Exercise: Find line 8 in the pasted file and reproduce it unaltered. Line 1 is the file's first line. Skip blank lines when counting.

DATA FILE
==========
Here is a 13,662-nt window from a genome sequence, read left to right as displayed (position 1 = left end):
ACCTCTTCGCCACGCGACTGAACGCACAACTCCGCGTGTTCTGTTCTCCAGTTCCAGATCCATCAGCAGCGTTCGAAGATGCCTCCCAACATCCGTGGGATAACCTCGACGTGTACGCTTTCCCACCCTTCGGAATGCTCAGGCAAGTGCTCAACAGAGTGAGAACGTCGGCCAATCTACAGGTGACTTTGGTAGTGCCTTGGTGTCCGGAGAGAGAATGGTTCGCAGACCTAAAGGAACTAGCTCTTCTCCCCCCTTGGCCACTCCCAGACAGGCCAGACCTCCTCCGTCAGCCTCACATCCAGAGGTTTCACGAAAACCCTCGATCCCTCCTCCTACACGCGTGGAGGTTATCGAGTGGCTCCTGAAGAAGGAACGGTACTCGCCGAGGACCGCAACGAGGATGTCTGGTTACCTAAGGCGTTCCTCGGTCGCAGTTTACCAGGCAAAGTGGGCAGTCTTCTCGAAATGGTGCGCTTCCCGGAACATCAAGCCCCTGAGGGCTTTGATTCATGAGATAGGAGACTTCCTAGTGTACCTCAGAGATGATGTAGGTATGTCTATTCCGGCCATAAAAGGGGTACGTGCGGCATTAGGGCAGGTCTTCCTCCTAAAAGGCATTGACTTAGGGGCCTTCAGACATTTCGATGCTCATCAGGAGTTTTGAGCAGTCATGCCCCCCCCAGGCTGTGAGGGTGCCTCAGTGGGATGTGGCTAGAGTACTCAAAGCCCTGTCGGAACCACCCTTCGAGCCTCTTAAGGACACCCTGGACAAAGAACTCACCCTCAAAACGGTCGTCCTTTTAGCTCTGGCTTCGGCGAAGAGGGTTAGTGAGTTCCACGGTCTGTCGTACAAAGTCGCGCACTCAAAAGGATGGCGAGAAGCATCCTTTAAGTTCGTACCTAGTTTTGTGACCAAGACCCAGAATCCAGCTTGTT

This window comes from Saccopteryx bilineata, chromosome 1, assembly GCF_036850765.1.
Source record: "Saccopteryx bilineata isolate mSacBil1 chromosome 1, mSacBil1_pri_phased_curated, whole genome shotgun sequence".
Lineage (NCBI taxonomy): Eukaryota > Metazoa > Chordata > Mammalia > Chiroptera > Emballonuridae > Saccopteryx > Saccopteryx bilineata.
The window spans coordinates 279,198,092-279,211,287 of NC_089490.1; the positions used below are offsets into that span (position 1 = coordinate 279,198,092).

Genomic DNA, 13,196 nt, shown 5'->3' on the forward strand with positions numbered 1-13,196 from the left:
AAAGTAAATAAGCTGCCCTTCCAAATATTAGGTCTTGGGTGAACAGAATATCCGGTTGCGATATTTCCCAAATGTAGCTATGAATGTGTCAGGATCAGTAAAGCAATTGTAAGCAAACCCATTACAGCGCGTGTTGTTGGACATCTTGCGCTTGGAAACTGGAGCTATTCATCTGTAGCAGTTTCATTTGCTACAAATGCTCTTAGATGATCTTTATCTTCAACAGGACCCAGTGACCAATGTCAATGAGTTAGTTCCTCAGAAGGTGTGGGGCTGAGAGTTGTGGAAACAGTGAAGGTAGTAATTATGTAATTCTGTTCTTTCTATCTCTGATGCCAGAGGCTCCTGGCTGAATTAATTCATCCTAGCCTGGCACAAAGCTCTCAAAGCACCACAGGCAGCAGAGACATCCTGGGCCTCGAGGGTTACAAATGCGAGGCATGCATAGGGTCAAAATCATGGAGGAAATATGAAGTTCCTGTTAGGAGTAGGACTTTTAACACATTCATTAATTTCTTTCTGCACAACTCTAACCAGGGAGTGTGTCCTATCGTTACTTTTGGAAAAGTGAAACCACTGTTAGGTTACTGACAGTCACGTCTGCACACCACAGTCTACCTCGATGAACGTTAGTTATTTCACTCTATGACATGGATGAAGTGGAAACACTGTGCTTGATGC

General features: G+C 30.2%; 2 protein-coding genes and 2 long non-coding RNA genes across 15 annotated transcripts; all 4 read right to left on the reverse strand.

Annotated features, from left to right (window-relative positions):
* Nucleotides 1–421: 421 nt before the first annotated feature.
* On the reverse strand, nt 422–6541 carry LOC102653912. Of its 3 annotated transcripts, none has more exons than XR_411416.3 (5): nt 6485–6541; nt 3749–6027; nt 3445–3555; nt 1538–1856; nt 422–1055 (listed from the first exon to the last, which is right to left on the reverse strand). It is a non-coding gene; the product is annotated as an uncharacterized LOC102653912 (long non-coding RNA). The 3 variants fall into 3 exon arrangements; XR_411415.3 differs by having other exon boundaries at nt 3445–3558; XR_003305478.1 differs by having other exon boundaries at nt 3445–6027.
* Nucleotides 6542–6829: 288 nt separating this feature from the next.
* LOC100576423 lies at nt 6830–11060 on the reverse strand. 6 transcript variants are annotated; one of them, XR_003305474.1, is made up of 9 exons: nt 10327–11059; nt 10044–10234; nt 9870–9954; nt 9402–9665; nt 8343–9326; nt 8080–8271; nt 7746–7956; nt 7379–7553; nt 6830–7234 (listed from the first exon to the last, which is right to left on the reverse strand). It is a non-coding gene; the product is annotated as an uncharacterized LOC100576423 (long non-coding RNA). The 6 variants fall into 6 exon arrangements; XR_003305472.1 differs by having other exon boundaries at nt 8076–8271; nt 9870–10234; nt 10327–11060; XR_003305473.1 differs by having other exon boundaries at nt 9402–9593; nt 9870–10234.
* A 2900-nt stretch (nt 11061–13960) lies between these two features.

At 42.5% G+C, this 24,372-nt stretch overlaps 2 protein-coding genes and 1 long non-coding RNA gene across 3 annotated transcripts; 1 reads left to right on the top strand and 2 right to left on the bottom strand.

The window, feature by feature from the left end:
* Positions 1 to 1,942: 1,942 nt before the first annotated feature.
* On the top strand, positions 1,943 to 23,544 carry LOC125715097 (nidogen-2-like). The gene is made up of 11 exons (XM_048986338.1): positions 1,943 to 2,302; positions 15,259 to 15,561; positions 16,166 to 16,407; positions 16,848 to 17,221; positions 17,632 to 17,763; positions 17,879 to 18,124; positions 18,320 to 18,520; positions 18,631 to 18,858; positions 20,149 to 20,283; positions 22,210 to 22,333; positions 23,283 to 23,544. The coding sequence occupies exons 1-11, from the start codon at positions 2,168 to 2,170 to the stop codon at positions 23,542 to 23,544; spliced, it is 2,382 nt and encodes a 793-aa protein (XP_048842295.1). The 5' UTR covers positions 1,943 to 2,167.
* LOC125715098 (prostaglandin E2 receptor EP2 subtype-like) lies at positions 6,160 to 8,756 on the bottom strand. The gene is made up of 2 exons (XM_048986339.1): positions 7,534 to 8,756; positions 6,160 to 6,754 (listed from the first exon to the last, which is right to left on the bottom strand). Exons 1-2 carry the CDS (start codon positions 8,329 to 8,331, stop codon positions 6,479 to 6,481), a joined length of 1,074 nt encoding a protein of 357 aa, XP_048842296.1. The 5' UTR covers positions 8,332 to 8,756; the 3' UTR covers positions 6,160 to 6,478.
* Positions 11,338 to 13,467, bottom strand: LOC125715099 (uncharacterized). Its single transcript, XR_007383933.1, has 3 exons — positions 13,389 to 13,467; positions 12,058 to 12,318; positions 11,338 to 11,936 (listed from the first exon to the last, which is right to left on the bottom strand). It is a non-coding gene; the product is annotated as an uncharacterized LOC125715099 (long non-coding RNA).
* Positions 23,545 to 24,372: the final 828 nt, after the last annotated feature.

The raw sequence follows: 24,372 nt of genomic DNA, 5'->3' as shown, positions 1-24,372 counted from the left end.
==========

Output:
AAAGTAAATAAGCTGCCCTTCCAAATATTAGGTCTTGGGTGAACAGAATATCCGGTTGCGATATTTCCCAAATGTAGCTATGAATGTGTCAGGATCAGTAAAGCAATTGTAAGCAAACCCATTACAGCGCGTGTTGTTGGACATCTTGCGCTTGGAAACTGGAGCTATTCATCTGTAGCAGTTTCATTTGCTACAAATGCTCTTAGATGATCTTTATCTTCAACAGGACCCAGTGACCAATGTCAATGAGTTAGTTCCTCAGAAGGTGTGGGGCTGAGAGTTGTGGAAACAGTGAAGGTAGTAATTATGTAATTCTGTTCTTTCTATCTCTGATGCCAGAGGCTCCTGGCTGAATTAATTCATCCTAGCCTGGCACAAAGCTCTCAAAGCACCACAGGCAGCAGAGACATCCTGGGCCTCGAGGGTTACAAATGCGAGGCATGCATAGGGTCAAAATCATGGAGGAAATATGAAGTTCCTGTTAGGAGTAGGACTTTTAACACATTCATTAATTTCTTTCTGCACAACTCTAACCAGGGAGTGTGTCCTATCGTTACTTTTGGAAAAGTGAAACCACTGTTAGGTTACTGACAGTCACGTCTGCACACCACAGTCTACCTCGATGAACGTTAGTTATTTCACTCTATGACATGGATGAAGTGGAAACACTGTGCTTGATGC